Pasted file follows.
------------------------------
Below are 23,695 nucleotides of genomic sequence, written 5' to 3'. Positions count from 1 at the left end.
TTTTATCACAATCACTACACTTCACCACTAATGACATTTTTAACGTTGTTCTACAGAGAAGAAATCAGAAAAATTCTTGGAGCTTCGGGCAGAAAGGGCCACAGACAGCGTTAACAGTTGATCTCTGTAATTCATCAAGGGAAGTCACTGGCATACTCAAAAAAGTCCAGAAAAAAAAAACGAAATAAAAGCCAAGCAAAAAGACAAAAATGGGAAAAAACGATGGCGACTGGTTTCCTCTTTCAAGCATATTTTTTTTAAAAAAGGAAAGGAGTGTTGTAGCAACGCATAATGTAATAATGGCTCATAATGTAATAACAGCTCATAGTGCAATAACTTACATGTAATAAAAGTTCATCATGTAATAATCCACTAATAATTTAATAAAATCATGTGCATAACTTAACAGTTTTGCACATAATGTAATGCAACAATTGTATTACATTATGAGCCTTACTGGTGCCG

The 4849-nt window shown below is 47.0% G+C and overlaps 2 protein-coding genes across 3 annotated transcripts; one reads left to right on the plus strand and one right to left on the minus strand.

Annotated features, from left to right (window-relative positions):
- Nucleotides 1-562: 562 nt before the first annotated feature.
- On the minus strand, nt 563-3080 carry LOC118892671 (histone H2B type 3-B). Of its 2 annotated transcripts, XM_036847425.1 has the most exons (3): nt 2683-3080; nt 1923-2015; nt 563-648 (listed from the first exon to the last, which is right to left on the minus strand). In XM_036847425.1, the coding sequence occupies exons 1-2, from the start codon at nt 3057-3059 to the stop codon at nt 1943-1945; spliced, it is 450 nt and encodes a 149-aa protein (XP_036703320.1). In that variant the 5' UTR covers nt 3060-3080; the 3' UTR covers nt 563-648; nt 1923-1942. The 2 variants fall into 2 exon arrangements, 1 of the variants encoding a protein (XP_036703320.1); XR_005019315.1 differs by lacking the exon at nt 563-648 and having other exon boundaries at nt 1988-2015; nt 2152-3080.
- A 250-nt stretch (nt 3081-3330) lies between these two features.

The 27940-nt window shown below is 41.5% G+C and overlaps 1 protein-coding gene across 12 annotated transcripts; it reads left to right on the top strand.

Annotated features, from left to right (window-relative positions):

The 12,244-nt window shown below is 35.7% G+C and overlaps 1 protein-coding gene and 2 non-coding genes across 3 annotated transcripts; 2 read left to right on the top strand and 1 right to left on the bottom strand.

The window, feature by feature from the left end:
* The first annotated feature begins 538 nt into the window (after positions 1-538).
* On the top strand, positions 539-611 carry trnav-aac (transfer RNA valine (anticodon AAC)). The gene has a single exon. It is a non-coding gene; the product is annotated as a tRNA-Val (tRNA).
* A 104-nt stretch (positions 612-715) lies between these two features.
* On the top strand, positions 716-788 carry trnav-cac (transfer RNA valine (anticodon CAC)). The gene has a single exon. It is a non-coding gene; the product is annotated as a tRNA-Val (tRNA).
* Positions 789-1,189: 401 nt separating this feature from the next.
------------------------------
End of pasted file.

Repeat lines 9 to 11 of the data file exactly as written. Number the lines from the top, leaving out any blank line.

Annotated features, from left to right (window-relative positions):

The 12,244-nt window shown below is 35.7% G+C and overlaps 1 protein-coding gene and 2 non-coding genes across 3 annotated transcripts; 2 read left to right on the top strand and 1 right to left on the bottom strand.

The window, feature by feature from the left end: